I am not sure why it works this way but once I have some background information on a pipe I move into cleaning and restoring it with more gusto. It seems to energize me knowing a little about the company or individual who carved the pipe I am working on at the moment. I took the next two photos show the inside of the lid and the front of the bowl before I started cleaning up the pipe. The tars and oils on the inside of the lid were rock hard did not come off with scrubbing with alcohol or oil soap. Instead it would take more work to remove it. I reamed the pipe with a PipNet reamer (also Swiss Made by the way) to remove the cake buildup around the inside of the rim. Once the bowl was clean and smooth I wiped it out with cotton swabs and isopropyl alcohol. I scrubbed the briar with undiluted Murphy’s Oil Soap and then wiped it off with a cotton pad. The finish was in great shape under the grime and once polished with a soft cloth and Halcyon II wax it had a rich glow to the sandblast. I wiped down the silver with a silver polishing cloth and the tarnish on the rim cap, the shank cap, wind cap and stag emblem came off very easily and the silver shone. I scrubbed the inside of the windcap and the rim with 0000 steel wool to remove the tars and oils that had hardened on the surface of the caps and the inside of the windcap. It came off easily and then I polished with the silver polishing cloth. I cleaned out the inside of the shank with pipe cleaners, cotton swabs and isopropyl alcohol. The tars that came out of the shank were black and thick. It took quite a few swabs before the shank and sump area were clean and the cotton was still white after I ran it through the shank.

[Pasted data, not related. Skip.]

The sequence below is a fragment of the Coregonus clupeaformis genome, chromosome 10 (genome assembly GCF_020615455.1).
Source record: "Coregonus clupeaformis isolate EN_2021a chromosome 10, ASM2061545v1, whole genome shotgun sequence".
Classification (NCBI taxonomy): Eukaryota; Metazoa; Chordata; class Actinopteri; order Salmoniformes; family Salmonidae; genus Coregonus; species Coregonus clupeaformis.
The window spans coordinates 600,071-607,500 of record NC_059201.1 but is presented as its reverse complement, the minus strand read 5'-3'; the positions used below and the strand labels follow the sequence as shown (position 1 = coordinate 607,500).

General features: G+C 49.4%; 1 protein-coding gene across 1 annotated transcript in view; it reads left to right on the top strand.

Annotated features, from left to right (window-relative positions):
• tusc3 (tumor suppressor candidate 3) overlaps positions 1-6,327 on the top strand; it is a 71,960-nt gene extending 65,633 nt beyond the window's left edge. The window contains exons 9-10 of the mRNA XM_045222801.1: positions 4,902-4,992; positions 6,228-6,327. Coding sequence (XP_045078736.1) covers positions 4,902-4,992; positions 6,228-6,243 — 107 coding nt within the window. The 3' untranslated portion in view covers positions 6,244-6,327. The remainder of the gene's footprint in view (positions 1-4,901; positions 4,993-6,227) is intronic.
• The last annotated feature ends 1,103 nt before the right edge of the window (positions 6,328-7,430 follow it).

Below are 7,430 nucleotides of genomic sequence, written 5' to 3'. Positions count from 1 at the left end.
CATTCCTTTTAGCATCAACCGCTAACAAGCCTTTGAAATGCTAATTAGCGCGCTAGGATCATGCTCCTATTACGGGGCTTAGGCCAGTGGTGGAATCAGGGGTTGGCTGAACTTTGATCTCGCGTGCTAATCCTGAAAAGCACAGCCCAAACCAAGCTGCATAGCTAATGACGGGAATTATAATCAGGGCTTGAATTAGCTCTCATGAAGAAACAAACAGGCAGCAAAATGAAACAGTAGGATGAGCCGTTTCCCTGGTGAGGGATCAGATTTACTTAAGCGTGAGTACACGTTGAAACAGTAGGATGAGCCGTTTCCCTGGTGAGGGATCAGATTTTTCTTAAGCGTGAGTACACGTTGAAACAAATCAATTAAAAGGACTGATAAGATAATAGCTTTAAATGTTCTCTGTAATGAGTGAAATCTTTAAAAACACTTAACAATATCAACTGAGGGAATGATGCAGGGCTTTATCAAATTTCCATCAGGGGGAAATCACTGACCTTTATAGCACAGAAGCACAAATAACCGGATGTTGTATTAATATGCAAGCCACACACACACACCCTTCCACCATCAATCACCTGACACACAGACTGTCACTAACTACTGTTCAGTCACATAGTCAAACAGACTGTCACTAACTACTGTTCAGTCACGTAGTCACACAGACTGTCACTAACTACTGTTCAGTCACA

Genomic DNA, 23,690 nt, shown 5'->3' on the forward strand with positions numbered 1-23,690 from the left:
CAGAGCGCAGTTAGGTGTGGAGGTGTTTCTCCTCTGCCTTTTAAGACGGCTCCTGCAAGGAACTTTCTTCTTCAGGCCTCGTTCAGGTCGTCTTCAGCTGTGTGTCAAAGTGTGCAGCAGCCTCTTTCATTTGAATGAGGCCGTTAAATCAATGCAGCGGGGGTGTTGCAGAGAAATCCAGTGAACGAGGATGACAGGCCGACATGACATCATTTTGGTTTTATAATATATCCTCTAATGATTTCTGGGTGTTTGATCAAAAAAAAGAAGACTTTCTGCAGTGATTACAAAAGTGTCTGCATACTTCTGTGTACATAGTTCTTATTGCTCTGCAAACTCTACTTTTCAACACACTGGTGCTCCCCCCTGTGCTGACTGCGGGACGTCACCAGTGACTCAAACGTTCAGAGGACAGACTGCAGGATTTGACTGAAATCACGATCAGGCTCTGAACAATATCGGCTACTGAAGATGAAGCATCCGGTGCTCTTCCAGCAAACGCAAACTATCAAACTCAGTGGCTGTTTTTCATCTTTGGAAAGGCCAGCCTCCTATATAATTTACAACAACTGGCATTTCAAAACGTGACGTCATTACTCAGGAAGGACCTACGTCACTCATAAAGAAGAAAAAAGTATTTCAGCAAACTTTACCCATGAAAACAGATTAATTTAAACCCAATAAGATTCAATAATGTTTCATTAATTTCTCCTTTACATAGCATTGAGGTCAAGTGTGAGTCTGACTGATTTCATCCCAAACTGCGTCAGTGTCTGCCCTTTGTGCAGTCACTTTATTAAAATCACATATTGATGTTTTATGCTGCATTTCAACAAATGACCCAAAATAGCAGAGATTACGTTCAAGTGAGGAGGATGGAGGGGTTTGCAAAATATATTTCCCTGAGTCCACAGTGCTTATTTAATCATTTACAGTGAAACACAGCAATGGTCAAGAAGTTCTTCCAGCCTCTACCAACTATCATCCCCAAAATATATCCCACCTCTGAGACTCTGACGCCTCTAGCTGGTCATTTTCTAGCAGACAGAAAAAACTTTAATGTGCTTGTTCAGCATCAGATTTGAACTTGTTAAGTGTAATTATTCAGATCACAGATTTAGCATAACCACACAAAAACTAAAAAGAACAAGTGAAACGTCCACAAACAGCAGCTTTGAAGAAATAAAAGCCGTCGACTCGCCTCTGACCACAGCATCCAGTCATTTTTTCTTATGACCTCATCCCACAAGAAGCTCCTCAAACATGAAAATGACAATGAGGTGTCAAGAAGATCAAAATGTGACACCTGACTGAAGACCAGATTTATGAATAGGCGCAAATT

The stem had been soaking in Oxy Clean while I worked on the bowl. I removed it from the bath and dried it off. The oxidation had softened significantly and I was able to see the black of the vulcanite show through the brown oxidation. I scrubbed the stem with Meguiar’s Scratch X2.0 and once dry wiped it off to see how much more of the oxidation had been removed. The second photo shows the stem after I had wiped off the polish. There was still a lot of work to do on this stem. I sanded the stem with 220 grit sandpaper and then with medium and fine grit sanding sponges to remove more of the surface oxidation. It took some careful sanding but the oxidation was finally coming off and the stem was moving toward the place where I would sand it with micromesh sanding pads. I buffed the stem with red Tripoli and White Diamond before sanding with the micromesh pads. I wet sanded with 1500-2400 grit pads and dry sanded with 3200-12,000 grit pads. I rubbed the stem down with Obsidian Oil between each set of three pads. I buffed the stem with White Diamond and then rubbed it down with Obsidian Oil one last time. I buffed it with carnauba wax and then a soft flannel buffing pad to raise the shine. I gave the silver caps a final polish with the silver polishing cloth, buffed the pipe by hand with a shoe brush and then took the final photos below. The finished pipe is ready to load a bowl and fire up its inaugural smoke. I still have to do a hunt for a piece of chain to connect the cap to the stem and make a strap or connector to hold it to the stem.